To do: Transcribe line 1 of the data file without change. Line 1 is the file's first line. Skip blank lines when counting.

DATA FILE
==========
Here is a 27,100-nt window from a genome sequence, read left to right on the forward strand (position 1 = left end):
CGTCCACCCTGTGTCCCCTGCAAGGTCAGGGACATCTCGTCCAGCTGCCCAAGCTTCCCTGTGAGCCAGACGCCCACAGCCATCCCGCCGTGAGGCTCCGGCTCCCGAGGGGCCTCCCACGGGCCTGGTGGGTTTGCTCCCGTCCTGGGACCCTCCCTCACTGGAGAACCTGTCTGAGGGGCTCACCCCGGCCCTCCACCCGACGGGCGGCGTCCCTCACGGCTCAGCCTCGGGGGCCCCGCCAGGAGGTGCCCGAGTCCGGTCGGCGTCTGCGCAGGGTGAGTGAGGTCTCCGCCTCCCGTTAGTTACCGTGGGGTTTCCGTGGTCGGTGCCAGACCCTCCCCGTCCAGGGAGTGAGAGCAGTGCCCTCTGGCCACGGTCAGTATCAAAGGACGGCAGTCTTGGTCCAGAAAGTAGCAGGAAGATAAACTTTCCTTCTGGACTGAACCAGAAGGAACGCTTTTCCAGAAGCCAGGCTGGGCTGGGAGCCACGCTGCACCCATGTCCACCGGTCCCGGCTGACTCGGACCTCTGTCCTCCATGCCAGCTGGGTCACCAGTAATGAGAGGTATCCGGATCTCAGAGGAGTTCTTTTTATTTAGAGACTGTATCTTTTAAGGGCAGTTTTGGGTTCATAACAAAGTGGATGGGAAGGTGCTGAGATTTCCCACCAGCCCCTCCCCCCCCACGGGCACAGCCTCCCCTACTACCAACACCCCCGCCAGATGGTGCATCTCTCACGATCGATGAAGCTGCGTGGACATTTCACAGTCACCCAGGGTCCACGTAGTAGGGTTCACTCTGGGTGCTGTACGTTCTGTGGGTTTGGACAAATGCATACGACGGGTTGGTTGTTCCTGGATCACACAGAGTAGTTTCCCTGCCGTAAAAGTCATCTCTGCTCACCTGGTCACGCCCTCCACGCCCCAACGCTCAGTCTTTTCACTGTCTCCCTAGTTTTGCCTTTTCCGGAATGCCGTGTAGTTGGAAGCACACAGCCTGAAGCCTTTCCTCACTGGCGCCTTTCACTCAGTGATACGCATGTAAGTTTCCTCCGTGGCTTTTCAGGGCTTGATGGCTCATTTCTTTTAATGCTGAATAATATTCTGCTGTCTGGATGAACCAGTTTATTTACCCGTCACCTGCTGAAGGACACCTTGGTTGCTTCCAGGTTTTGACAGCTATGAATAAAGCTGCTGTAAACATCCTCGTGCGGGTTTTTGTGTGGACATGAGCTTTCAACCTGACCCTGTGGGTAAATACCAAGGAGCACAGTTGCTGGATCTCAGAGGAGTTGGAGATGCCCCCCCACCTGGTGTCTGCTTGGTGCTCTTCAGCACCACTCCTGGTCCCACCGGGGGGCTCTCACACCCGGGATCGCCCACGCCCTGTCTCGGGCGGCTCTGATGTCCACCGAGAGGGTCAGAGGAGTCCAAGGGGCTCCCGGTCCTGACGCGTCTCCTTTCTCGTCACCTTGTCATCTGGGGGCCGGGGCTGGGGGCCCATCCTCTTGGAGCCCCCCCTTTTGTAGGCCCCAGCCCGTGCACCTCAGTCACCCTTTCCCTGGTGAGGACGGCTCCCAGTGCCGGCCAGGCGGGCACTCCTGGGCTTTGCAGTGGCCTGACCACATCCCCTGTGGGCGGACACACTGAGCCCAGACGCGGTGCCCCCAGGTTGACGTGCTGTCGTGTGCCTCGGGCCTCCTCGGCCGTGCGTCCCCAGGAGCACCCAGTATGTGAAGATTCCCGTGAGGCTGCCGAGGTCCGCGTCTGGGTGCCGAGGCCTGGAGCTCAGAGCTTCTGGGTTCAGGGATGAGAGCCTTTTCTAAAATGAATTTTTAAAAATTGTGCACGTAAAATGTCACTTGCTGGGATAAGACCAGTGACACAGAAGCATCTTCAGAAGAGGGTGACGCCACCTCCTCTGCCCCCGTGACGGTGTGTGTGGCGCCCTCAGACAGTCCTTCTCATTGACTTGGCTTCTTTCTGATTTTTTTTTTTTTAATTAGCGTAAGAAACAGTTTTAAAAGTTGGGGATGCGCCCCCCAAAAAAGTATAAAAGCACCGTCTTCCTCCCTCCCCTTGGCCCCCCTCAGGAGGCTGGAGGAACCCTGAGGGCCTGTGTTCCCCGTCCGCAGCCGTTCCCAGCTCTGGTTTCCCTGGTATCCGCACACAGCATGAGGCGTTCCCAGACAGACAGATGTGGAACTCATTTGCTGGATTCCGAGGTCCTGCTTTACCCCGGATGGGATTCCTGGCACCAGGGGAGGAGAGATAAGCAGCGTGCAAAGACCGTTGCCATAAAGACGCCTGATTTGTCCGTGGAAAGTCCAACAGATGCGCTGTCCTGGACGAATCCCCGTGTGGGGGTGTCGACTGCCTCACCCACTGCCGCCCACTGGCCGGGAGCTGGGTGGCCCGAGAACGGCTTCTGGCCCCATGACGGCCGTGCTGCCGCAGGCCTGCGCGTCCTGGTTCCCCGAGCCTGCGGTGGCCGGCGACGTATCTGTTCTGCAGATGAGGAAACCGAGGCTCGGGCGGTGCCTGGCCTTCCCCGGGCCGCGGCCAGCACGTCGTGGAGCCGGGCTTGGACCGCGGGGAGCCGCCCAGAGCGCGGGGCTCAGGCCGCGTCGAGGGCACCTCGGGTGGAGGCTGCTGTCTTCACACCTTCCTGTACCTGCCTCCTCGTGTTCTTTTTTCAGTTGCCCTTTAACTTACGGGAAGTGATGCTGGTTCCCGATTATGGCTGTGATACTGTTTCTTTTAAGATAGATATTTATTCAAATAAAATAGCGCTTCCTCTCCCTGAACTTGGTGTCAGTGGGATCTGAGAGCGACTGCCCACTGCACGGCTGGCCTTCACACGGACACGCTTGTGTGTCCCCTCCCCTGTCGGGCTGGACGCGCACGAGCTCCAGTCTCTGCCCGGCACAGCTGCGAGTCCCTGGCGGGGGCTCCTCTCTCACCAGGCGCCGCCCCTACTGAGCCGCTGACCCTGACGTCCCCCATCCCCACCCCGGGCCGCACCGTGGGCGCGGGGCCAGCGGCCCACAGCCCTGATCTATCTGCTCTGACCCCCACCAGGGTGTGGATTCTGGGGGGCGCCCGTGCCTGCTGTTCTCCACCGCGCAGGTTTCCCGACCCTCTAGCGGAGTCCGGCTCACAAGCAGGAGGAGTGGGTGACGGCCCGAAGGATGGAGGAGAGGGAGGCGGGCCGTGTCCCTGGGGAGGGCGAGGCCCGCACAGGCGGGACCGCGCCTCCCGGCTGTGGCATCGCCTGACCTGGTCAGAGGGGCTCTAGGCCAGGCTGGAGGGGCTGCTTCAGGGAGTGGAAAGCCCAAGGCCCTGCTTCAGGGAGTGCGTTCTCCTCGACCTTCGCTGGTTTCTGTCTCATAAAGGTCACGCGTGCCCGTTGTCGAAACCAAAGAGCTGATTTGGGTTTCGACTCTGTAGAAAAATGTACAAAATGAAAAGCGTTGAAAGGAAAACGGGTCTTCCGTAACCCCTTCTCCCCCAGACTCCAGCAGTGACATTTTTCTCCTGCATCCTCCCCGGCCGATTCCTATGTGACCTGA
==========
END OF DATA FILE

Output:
Here is a 27,100-nt window from a genome sequence, read left to right on the forward strand (position 1 = left end):